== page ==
California’s 2020 goal of generating a third of its power from renewables will be more complicated than just building enough solar power plants, utility-scale wind projects, and geothermal facilities.
Renewable energy, much of it variable, must be delivered to and integrated in the state’s transmission system. Responsibility for 80 percent of the state’s power falls to the California Independent System Operator Corporation (the ISO). The ISO has to meet the goals set by the state’s political leaders, its energy commission, and the California Public Utilities Commission (CPUC) while adhering to regulation by federal and regional authorities that focus on grid reliability.
Decision-makers at the ISO are preparing for the big changes necessary to achieve the 33 percent renewables goal without forgetting their experience in the 2000 and 2001 energy crisis, when multiple outages cost the state $40 billion to $45 billion and the sitting governor was recalled.
“I was Director of Grid Operations, so I was in the control room pretty much for the duration,” said ISO Executive Advisor for Operations James McIntosh. “Renewable energy had nothing to do with that.”
But there are parallels between those events and what could be coming.
"The challenges that we had were many,” McIntosh explained. “Demand was outpacing supply, dry winters caused low hydro conditions, natural gas prices were skyrocketing and market abuse mitigation was not at the level it is today.” But what could be in store for California, reminiscent of that time, he added, was the fact that “there was a capacity shortage as the result of 33 plants going off-line for emissions standards upgrades required by California’s air quality authorities.”
McIntosh said he has no doubt that “we have the technology and the means to make the policy goals happen, and the ISO is working hard to prepare for successful achievement of important environmental goals. But there are going to be challenges as we get to increased penetration levels of wind and solar.”
“At all levels of the ISO,” McIntosh said, there is attention to the state’s readiness to apply the newest grid dynamics to cope with wind and solar variability and the fact that, without energy storage, there is no way to use their off-peak capacity to meet peak demand.”
But, once again, imposed mandates could induce a capacity shortage. “Probably the biggest challenge is maintaining the ramping capability and ancillary services capability,” McIntosh said, because the state has mandated that, as of 2017, power plants using coastal and estuary waters for cooling be retrofitted, repowered or retired. This “once-through cooling mandate” affects 11 natural gas plants accounting for up to 12,000 megawatts of capacity on the ISO grid by 2020.
Determined not to let history repeat itself, the ISO has asked the Federal Energy Commission (FERC) for a waiver on the retirement of Calpine’s eleven-year-old gas-fired Sutter Energy Center. “We’re trying to keep the grid reliable by keeping this supply source available to us,” McIntosh explained. “We’re kind of putting a stake in the ground and saying we need this plant to be there to handle the risk of the once-through cooling plants going away.”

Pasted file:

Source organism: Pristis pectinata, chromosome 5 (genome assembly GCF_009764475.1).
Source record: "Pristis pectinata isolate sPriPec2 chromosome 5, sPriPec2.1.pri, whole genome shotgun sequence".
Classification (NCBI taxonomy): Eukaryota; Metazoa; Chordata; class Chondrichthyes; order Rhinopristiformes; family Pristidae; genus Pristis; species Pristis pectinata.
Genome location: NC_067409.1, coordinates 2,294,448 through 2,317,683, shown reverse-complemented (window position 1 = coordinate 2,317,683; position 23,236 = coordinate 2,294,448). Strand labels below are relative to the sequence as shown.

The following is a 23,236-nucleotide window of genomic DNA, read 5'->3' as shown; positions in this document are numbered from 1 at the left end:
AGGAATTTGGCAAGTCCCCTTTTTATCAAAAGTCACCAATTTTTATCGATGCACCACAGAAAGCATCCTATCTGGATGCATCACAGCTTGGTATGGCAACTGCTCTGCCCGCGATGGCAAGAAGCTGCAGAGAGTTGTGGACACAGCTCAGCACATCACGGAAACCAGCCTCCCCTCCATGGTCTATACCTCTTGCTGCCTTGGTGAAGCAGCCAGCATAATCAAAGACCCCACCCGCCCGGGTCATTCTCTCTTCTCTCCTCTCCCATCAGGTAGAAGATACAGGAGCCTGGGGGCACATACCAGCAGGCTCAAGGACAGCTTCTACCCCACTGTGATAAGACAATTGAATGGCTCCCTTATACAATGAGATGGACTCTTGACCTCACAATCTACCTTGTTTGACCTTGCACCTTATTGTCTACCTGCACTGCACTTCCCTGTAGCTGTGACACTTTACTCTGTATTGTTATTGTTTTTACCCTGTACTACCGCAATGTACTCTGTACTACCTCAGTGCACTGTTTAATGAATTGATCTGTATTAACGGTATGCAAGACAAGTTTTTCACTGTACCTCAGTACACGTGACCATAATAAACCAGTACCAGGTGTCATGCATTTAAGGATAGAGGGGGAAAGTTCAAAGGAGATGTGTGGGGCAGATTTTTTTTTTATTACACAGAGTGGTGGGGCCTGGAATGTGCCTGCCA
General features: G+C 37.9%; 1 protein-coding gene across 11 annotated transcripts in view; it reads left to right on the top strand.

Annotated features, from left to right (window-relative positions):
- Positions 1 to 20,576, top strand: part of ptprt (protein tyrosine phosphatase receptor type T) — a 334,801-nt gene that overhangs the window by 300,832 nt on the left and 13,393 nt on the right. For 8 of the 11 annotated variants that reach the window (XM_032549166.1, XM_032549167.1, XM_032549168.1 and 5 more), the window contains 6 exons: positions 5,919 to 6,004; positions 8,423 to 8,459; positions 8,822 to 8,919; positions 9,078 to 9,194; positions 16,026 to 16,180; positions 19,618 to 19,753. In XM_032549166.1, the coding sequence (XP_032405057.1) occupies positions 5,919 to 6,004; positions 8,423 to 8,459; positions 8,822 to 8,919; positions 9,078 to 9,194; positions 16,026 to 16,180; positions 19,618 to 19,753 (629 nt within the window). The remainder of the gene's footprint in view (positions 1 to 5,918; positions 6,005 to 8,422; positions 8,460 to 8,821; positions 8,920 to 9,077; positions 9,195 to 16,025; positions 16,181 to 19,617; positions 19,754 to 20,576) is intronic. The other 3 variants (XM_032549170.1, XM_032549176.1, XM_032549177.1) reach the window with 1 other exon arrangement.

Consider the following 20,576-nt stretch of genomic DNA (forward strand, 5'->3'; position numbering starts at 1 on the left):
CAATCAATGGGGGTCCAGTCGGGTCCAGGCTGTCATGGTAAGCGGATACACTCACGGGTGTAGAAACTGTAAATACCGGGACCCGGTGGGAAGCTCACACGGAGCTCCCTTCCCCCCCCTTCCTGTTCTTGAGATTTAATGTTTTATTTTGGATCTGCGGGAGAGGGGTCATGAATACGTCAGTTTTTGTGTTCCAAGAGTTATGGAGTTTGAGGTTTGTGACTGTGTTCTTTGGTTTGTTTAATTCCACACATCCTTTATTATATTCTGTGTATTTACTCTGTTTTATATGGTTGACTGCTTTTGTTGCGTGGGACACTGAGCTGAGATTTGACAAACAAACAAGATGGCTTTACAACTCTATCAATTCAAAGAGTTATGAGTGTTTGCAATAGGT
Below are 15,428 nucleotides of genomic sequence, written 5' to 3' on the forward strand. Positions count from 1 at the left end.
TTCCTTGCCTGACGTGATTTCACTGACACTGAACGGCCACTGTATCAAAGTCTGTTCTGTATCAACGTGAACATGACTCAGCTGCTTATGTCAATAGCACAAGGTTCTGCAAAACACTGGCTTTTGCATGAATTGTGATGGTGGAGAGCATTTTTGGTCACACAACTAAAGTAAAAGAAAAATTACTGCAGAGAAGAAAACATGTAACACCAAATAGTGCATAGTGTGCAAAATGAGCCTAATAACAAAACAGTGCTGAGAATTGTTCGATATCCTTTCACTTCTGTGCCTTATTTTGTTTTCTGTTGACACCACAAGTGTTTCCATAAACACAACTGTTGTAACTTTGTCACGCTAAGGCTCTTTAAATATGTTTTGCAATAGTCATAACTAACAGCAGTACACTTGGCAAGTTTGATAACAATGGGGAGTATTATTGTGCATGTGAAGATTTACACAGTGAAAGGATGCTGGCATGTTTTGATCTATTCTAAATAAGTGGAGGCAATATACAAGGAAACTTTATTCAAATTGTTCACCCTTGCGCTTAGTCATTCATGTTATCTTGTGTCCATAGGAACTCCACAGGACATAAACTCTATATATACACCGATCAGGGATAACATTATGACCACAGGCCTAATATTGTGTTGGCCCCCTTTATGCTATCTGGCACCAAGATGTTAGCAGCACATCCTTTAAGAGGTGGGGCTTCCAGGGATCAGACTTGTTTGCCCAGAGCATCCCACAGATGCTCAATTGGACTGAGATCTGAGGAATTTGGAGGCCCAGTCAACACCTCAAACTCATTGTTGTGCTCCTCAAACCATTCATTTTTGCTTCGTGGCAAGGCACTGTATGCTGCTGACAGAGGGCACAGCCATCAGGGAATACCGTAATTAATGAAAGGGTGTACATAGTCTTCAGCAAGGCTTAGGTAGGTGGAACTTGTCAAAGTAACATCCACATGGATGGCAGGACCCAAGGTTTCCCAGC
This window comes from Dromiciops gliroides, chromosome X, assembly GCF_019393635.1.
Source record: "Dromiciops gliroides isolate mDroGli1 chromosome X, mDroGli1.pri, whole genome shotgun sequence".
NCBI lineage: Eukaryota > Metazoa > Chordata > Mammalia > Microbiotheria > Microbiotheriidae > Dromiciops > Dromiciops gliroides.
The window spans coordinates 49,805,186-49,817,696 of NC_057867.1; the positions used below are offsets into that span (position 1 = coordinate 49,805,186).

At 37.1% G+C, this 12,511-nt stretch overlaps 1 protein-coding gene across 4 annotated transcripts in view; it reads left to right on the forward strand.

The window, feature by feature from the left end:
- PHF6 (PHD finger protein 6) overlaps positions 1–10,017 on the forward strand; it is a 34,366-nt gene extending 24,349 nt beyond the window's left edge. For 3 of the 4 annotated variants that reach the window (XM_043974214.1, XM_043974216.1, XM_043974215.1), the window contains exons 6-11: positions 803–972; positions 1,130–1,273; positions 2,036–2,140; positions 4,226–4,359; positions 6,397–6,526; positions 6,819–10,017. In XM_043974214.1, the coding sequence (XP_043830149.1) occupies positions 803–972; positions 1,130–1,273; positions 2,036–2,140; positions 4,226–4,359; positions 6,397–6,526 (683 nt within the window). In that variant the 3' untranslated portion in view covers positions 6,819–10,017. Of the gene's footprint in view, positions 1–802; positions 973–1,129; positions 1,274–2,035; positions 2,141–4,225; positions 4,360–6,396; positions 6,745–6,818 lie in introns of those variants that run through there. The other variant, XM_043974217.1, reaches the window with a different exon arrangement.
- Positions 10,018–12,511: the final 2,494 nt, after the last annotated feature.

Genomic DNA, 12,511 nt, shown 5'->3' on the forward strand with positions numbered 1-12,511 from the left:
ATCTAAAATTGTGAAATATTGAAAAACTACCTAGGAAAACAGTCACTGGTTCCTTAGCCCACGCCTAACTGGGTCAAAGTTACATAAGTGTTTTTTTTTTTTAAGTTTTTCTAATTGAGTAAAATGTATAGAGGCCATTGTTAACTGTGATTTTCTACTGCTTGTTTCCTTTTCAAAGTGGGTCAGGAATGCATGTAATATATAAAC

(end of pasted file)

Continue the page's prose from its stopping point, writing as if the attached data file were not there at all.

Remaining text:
Federal (FERC) and state (CPUC) regulators are tussling over the Sutter plant waiver, said Center for Energy Efficiency and Renewable Technologies Executive Director V. John White. “The good news is that the ISO is thinking about more than natural gas,” he added.
“The problem is the CPUC is looking at resource adequacy as just keeping the lights on,” White explained. But the challenge is very different now. “As variability is introduced on the generation side, we need more gas -- but as capacity. We want to pay for it to be available but not to run.”
McIntosh had a similar take. California’s combined-cycle gas-fired plants, which do not use controversial water sources for cooling, will become progressively more important for grid reliability. As the penetration of variable renewables grows, he said, they will be vital for ramping and other forms of flexibility.
Uncertainty is accentuated, he added, by the unknowns associated with integrating distributed renewables and the coming plug-in vehicle fleet.
“What the ISO is concerned about is time,” White explained. Without resource planning, there may not be adequate replacements for the plants that must be closed by 2017. The CPUC, he added, should design its Resource Adequacy program, which determines what generation the state will need, with a five-year planning perspective instead of its present “one-year snapshot.”
A broader perspective was also McIntosh’s prescription. “It’s not just one thing that has to happen” to achieve the 33 percent renewables target,” he explained. “It’s a number of things. And a lot of players will have important roles in making this happen.”
“We want to keep the grid reliable, address the policy issues, and do it at the least cost. Every time we make a decision, we think about all those things,” McIntosh said. But, he added, “There will be a cost. Nobody said it would be free.” The job of the ISO, he said, “is to make sure we keep that cost as low as we possibly can.”